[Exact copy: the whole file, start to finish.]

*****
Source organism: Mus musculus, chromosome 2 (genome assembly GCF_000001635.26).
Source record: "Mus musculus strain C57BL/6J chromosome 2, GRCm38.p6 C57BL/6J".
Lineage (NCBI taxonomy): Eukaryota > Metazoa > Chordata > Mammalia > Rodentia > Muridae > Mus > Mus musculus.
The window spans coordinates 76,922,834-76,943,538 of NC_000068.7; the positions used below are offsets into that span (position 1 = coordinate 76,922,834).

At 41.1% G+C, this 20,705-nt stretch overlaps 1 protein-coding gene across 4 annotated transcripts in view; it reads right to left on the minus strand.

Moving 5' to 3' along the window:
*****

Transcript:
Source organism: Mus musculus, chromosome 2 (genome assembly GCF_000001635.26).
Source record: "Mus musculus strain C57BL/6J chromosome 2, GRCm38.p6 C57BL/6J".
Lineage (NCBI taxonomy): Eukaryota > Metazoa > Chordata > Mammalia > Rodentia > Muridae > Mus > Mus musculus.
The window spans coordinates 76,922,834-76,943,538 of NC_000068.7; the positions used below are offsets into that span (position 1 = coordinate 76,922,834).

At 41.1% G+C, this 20,705-nt stretch overlaps 1 protein-coding gene across 4 annotated transcripts in view; it reads right to left on the minus strand.

Moving 5' to 3' along the window: